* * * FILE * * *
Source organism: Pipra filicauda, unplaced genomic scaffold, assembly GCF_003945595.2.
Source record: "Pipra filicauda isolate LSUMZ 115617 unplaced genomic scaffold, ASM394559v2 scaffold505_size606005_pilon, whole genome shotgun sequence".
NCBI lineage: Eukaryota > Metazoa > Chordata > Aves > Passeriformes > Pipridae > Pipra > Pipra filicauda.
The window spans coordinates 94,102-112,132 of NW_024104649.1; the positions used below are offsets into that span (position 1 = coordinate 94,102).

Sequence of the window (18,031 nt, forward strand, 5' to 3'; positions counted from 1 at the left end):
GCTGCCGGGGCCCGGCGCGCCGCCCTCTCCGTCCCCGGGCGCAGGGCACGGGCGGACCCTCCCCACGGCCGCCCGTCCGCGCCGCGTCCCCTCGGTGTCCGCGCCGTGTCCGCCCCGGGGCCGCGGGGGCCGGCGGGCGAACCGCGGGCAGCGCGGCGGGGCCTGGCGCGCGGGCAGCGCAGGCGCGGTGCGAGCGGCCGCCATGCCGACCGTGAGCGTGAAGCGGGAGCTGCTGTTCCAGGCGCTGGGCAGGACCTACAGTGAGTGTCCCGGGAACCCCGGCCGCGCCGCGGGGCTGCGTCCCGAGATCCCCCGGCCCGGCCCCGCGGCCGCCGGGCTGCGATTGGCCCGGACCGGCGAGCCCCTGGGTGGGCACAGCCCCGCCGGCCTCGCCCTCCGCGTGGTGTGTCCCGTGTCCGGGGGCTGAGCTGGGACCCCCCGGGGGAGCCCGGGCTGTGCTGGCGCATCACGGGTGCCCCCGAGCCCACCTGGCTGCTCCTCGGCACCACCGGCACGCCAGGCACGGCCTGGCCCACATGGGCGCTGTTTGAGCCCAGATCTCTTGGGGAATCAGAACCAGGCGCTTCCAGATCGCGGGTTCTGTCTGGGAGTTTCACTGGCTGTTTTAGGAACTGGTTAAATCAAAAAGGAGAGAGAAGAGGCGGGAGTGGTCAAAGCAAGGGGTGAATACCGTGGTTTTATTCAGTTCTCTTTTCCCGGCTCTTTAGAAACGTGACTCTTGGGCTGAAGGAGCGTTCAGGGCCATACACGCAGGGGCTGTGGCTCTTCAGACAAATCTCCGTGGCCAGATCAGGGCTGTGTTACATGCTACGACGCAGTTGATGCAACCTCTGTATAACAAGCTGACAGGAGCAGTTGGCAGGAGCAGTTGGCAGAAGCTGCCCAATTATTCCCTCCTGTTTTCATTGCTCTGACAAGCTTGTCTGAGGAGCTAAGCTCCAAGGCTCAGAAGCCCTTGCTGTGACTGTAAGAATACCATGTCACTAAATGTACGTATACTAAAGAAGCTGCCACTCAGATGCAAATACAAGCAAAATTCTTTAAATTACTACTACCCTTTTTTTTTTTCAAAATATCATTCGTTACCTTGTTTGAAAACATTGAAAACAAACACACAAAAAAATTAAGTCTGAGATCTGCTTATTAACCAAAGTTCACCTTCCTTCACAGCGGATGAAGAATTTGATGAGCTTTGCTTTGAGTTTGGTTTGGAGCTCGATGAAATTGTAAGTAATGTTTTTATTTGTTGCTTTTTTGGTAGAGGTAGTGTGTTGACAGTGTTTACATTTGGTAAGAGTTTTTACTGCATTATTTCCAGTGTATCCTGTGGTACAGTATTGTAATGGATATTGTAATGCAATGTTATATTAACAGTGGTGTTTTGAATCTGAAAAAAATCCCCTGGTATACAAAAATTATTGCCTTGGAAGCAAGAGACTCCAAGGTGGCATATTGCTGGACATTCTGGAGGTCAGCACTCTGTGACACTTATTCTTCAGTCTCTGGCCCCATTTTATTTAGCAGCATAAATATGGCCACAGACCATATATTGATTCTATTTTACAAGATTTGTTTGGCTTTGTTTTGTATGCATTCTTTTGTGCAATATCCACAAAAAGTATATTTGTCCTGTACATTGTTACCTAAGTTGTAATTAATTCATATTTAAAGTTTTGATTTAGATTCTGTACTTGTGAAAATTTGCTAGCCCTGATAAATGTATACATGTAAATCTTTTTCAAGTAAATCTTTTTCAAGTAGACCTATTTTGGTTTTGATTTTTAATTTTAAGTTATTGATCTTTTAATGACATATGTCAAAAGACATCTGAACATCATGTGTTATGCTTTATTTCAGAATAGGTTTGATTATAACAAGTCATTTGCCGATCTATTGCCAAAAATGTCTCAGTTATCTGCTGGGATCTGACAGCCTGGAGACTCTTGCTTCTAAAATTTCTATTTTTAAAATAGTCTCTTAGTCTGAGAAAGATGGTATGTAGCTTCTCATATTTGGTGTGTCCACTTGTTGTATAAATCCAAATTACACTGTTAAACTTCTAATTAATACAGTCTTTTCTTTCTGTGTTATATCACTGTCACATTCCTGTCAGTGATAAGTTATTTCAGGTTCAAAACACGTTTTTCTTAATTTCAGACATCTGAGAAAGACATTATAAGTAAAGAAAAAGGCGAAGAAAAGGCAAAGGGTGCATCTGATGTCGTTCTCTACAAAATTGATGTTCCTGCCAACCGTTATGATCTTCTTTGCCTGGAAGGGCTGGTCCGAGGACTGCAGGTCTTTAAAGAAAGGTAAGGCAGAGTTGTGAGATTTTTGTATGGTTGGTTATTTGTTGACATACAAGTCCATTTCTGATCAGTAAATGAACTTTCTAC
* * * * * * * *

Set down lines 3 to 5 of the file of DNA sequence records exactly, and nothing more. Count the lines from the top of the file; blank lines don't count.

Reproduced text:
NCBI lineage: Eukaryota > Metazoa > Chordata > Aves > Passeriformes > Pipridae > Pipra > Pipra filicauda.
The window spans coordinates 94,102-112,132 of NW_024104649.1; the positions used below are offsets into that span (position 1 = coordinate 94,102).

Sequence of the window (18,031 nt, forward strand, 5' to 3'; positions counted from 1 at the left end):